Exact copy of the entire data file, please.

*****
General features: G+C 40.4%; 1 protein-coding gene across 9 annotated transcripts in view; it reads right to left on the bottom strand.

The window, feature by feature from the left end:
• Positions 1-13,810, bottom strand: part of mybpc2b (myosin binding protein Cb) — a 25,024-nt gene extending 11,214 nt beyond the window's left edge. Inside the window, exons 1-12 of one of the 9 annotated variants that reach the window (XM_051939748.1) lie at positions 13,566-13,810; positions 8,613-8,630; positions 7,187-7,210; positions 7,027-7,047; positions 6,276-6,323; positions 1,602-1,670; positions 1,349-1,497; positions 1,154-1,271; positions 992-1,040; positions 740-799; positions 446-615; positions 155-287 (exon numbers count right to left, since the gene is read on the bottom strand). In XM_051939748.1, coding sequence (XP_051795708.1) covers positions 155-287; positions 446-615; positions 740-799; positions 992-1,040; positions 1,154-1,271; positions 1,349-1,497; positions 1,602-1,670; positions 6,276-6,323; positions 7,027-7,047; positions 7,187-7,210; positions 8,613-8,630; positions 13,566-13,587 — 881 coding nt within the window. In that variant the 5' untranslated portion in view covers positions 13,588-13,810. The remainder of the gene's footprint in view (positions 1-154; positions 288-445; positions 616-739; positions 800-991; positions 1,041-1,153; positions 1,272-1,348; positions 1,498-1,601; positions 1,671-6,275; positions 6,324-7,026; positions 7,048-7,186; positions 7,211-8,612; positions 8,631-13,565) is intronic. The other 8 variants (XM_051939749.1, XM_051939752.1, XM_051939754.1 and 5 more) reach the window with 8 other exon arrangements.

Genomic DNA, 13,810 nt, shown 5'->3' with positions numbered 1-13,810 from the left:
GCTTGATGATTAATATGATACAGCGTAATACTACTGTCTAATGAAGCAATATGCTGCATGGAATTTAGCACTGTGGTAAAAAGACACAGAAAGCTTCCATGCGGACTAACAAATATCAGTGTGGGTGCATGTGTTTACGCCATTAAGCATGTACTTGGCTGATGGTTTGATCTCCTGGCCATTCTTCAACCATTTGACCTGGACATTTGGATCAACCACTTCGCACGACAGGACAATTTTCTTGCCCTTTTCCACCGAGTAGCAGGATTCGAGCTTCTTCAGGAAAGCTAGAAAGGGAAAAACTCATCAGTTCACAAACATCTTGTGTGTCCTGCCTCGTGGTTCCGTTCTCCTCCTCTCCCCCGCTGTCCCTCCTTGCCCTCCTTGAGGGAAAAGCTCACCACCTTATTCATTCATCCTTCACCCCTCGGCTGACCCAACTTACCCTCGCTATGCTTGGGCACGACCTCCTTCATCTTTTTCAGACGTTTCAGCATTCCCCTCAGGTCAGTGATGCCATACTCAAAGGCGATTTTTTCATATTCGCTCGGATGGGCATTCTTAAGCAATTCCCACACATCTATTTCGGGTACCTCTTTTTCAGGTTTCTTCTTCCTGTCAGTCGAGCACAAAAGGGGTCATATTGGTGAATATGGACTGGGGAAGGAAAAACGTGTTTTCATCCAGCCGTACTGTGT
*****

General features: G+C 40.4%; 1 protein-coding gene across 9 annotated transcripts in view; it reads right to left on the bottom strand.

The window, feature by feature from the left end:
• Positions 1-13,810, bottom strand: part of mybpc2b (myosin binding protein Cb) — a 25,024-nt gene extending 11,214 nt beyond the window's left edge. Inside the window, exons 1-12 of one of the 9 annotated variants that reach the window (XM_051939748.1) lie at positions 13,566-13,810; positions 8,613-8,630; positions 7,187-7,210; positions 7,027-7,047; positions 6,276-6,323; positions 1,602-1,670; positions 1,349-1,497; positions 1,154-1,271; positions 992-1,040; positions 740-799; positions 446-615; positions 155-287 (exon numbers count right to left, since the gene is read on the bottom strand). In XM_051939748.1, coding sequence (XP_051795708.1) covers positions 155-287; positions 446-615; positions 740-799; positions 992-1,040; positions 1,154-1,271; positions 1,349-1,497; positions 1,602-1,670; positions 6,276-6,323; positions 7,027-7,047; positions 7,187-7,210; positions 8,613-8,630; positions 13,566-13,587 — 881 coding nt within the window. In that variant the 5' untranslated portion in view covers positions 13,588-13,810. The remainder of the gene's footprint in view (positions 1-154; positions 288-445; positions 616-739; positions 800-991; positions 1,041-1,153; positions 1,272-1,348; positions 1,498-1,601; positions 1,671-6,275; positions 6,324-7,026; positions 7,048-7,186; positions 7,211-8,612; positions 8,631-13,565) is intronic. The other 8 variants (XM_051939749.1, XM_051939752.1, XM_051939754.1 and 5 more) reach the window with 8 other exon arrangements.

Genomic DNA, 13,810 nt, shown 5'->3' with positions numbered 1-13,810 from the left:
GCTTGATGATTAATATGATACAGCGTAATACTACTGTCTAATGAAGCAATATGCTGCATGGAATTTAGCACTGTGGTAAAAAGACACAGAAAGCTTCCATGCGGACTAACAAATATCAGTGTGGGTGCATGTGTTTACGCCATTAAGCATGTACTTGGCTGATGGTTTGATCTCCTGGCCATTCTTCAACCATTTGACCTGGACATTTGGATCAACCACTTCGCACGACAGGACAATTTTCTTGCCCTTTTCCACCGAGTAGCAGGATTCGAGCTTCTTCAGGAAAGCTAGAAAGGGAAAAACTCATCAGTTCACAAACATCTTGTGTGTCCTGCCTCGTGGTTCCGTTCTCCTCCTCTCCCCCGCTGTCCCTCCTTGCCCTCCTTGAGGGAAAAGCTCACCACCTTATTCATTCATCCTTCACCCCTCGGCTGACCCAACTTACCCTCGCTATGCTTGGGCACGACCTCCTTCATCTTTTTCAGACGTTTCAGCATTCCCCTCAGGTCAGTGATGCCATACTCAAAGGCGATTTTTTCATATTCGCTCGGATGGGCATTCTTAAGCAATTCCCACACATCTATTTCGGGTACCTCTTTTTCAGGTTTCTTCTTCCTGTCAGTCGAGCACAAAAGGGGTCATATTGGTGAATATGGACTGGGGAAGGAAAAACGTGTTTTCATCCAGCCGTACTGTGT